The factory had been billowing out toxic fumes for decades. So much pollution had entered the atmosphere, survivors sought refuge in underground bunkers and caves. Life was hard, but not as hard as it was for those who choose, or were forced, to stay above.
Each bunker and cave had its own admission criteria. I remember when we tried to be admitted to the first one closest to our home. The smirk on the man’s face as he said our kind wasn’t welcome still haunts me. Grandma died on the way to the second bunker. Walking through the ash and acid rain was just too much for her. Grandpa chose to stay behind with her. All I can hope is that his death was quick and painless.
Mom broke down after the second one denied us entry. Dad did the best he could to keep her spirits up but it didn’t work. We lost her crossing the bridge over the river before he got here. Had she just waited another four days, she would have been here with us.
Life here is rough. There’s not enough to go around and fights break out all the time. Dad was a nice guy and tried to break one up our first night here. They burn the dead. All Sarah did for a week was look into the sky and cry for Dad. I won’t cry here. Not for them.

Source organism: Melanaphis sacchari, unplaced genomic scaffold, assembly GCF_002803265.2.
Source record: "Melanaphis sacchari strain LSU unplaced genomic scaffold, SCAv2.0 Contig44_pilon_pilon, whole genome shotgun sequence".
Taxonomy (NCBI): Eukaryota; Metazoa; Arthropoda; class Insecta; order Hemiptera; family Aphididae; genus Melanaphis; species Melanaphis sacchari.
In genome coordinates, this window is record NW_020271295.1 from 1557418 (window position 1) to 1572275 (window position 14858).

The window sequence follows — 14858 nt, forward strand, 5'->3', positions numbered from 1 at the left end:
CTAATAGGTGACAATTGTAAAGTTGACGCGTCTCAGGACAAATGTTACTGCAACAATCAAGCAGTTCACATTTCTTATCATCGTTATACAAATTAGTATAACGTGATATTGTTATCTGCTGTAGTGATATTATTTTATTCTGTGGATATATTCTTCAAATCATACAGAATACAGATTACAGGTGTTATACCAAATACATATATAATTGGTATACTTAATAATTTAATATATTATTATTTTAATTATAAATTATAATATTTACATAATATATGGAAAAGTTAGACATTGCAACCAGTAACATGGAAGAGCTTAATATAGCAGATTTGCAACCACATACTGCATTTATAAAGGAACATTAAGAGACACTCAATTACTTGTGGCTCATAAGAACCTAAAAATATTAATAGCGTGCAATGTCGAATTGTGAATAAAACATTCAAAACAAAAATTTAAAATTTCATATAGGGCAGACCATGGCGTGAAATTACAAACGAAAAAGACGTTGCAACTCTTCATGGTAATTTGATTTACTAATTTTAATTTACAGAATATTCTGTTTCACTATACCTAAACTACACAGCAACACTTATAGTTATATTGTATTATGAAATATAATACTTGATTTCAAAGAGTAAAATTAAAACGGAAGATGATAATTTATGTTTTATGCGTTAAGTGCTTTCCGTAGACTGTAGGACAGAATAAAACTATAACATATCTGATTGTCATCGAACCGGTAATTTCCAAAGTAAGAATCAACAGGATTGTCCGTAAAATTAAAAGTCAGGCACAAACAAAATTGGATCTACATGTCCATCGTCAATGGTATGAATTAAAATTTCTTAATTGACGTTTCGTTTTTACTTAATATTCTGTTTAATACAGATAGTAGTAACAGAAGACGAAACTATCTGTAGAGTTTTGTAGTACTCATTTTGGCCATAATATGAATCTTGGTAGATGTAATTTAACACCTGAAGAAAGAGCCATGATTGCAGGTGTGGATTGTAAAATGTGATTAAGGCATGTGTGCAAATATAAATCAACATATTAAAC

It’s been six months and I am tired of being hungry, thirsty, and always looking over my shoulder. Some of the men are giving me that look I used to see in Mom’s mushy movies. They won’t get that from me.
I told Sarah she could come with me, but she said no. Whatever. It’s her choice. Live or die, it’s our choice to make. Anyway, I’d rather be out there on my own. I have six layers of clothes, stole a microparticle mask and a gas mask from the miners, and crafted a knife in the workshop.
If you find this letter, know this–there are survivors out there and we’re going to stop the factory. We’re going to take back what is ours. We’re going to survive forever.